“I think I’m going to wear my thongs to town tonight,” I say to my friend.
She looks at me with bemusement.
“Wow…ummm…okay,” she replies cautiously.
I quickly realise my mistake. Australians are constantly faced with the challenges that our “language” and diction provide overseas – and this was no different. Our slang, our terminology for flip flops had once again made a normal situation slightly weird!
The streets of Mykonos, which could also be described as alleyways, are narrow without feeling claustrophobic. The stones making up the street floors are outlined in white, which to me shouts “TRIPPING HAZZARD: Please don’t sue us”. But it blends, unlike the blinding yellow paint often used to mark steps.
Looking down individual alleys, you’re met with new sights. Flower baskets in the centre of New Port are there as replacement of gardens whilst stairs are painted different colours. Perhaps they are personalisation.
Mykonos comes alive in the evenings. The daytime is hot and the bright white of the buildings offers no solace and almost no shade to explore. But in the evening, when the sun sinks below the line of the tallest building, Mykonos breathes. There is a buzz in the air as vendors become busy selling their wares and restaurant owners try to entice you in, each offering deals which promise to be better than their neighbours. The air is cooler and thrums with music drifting from nearby bars which echoes through the alleys.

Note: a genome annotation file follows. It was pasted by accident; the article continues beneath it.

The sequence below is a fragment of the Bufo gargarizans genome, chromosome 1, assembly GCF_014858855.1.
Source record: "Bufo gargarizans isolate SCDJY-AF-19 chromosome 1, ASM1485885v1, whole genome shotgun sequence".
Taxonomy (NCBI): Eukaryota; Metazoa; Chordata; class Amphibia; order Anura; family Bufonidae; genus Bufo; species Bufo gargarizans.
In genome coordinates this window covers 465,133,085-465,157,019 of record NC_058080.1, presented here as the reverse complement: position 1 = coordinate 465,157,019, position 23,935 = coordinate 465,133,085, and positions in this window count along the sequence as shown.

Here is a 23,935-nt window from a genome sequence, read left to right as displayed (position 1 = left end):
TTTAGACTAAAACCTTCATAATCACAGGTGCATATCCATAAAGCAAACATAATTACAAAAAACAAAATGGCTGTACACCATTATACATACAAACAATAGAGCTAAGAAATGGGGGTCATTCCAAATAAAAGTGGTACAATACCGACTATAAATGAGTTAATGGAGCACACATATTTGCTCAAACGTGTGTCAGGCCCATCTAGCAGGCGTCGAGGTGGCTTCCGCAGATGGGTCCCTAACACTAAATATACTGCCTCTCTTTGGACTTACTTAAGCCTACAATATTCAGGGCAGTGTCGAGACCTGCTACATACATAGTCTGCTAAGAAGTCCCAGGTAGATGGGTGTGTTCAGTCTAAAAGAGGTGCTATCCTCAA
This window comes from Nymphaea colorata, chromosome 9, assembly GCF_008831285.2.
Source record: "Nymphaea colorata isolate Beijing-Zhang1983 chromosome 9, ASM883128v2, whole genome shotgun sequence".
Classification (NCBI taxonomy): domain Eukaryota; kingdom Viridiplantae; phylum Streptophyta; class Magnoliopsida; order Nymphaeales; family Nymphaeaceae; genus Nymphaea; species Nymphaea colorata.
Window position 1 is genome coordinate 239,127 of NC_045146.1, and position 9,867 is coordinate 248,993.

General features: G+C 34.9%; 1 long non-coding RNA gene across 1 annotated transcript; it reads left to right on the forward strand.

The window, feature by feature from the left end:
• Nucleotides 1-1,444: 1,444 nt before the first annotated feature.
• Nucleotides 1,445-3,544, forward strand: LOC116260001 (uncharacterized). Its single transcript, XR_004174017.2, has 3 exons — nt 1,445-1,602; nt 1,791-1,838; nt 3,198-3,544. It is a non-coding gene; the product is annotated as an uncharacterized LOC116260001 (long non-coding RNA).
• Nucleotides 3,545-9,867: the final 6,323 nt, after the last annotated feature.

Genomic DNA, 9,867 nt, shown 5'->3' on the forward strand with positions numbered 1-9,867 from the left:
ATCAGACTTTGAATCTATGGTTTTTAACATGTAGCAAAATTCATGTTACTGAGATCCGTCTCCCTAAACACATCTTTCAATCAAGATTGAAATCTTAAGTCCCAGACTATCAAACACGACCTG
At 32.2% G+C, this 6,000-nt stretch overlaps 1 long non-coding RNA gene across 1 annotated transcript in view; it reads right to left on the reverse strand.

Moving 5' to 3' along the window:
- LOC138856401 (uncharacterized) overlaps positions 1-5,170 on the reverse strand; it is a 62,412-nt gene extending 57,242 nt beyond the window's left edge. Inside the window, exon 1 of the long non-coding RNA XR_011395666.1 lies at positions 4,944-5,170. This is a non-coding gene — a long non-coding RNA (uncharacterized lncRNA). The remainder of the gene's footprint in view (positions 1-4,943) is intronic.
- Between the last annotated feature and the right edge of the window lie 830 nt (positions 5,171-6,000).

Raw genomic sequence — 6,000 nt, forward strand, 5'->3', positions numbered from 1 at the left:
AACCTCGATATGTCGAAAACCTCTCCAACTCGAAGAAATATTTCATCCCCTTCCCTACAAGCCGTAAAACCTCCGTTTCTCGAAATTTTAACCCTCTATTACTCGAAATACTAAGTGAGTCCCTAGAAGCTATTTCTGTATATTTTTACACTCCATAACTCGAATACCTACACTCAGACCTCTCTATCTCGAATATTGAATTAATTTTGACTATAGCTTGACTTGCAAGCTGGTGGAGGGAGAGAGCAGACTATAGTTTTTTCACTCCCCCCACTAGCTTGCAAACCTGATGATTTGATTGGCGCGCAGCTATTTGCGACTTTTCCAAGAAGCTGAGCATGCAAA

I don’t really know what I expected, when I pictured Greece. I suppose I can only describe Greece, in the way I saw it in my mind, as white and blue buildings like those in Oia (Santorini). But Mykonos is stark and barren…and strangely beautiful.
Of course, the whitewashing is ever present; to the point where we wondered if it’s a standard when building that new buildings must fit the existing aesthetic. But the hillsides are bleak and brown, with only a few, low-lying shrubs scattered intermittently.
Our hotel is perched high on one of those said hills (up a seemingly endless set of stairs!) above St Stefanos Beach. A 10 minute bus ride from town and a pristine beach just moments away, it is the perfect location.
Most mornings, we make our way down to a cafe on the waterfront which serves Greek yoghurt with honey for €2.50. But on the third day it is €3. And the fourth day it’s €3.50. At first we thought we were going crazy but perhaps prices increase on weekends. Either way, it is the cheapest Greek yoghurt we found in Mykonos, and nearby competing restaurants and cafes sell it for at least €6.
Each day for lunch, we find some new and exciting place that sells typically Greek food for a bargain price. We practically eat our bodyweight in tzatziki, hummus and gyros. Also, for some reason, gelato.
The beaches are unlike any in Australia. They are flat and calm. The water is crystal and shimmers and reflects like a disco ball in the sunlight. Five days in this paradise weren’t enough but I know I’ll be back. For now, I’ll just take with me the memories of Myknos and the hundreds of photographs which will jog them.